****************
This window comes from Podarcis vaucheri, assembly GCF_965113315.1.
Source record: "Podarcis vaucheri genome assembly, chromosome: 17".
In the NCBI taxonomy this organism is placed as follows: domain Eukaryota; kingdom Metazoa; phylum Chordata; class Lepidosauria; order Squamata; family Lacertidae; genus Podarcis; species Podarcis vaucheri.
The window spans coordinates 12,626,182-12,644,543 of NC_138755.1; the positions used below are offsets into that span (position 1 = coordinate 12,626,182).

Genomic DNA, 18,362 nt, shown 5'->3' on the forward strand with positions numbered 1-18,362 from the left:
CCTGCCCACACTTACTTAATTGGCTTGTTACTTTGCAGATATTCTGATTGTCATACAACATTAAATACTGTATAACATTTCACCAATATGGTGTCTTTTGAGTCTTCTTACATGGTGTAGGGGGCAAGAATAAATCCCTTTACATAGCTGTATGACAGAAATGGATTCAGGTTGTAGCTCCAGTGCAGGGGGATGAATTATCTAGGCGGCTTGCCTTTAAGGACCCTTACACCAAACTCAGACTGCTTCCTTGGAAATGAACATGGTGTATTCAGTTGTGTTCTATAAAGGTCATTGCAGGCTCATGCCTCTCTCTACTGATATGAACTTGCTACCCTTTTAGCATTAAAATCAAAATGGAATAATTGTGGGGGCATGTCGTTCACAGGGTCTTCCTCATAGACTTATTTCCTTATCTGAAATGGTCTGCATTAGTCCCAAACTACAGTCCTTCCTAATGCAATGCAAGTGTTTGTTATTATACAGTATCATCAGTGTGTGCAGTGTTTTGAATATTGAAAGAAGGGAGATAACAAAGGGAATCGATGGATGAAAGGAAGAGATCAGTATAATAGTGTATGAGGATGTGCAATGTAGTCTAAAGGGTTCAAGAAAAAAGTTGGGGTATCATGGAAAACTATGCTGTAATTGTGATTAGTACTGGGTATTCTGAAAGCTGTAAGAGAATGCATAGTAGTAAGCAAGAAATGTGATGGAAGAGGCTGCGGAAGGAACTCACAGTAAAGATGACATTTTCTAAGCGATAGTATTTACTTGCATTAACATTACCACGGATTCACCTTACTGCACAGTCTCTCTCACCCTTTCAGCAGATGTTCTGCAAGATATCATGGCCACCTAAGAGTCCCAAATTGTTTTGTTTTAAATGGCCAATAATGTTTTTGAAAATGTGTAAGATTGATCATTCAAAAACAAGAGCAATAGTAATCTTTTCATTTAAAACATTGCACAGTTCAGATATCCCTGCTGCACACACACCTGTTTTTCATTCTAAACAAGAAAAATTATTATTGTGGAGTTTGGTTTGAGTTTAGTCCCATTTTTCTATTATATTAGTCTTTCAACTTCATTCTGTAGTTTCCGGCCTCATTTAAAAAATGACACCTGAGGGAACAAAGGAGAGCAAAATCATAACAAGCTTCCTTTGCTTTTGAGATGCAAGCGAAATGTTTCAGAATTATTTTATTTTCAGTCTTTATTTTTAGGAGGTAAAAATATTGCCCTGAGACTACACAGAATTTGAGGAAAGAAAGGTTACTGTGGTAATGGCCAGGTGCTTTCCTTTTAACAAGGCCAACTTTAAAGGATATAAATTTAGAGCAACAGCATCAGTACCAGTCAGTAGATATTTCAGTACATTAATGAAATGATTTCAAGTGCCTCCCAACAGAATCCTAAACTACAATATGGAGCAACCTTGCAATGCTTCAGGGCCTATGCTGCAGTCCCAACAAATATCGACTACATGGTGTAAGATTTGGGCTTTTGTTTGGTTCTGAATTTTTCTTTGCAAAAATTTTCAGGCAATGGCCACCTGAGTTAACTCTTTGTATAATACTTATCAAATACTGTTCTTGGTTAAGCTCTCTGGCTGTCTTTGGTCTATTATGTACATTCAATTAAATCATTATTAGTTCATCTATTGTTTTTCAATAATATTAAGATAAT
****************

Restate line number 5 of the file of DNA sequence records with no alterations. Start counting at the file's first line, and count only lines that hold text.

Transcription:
Genomic DNA, 18,362 nt, shown 5'->3' on the forward strand with positions numbered 1-18,362 from the left: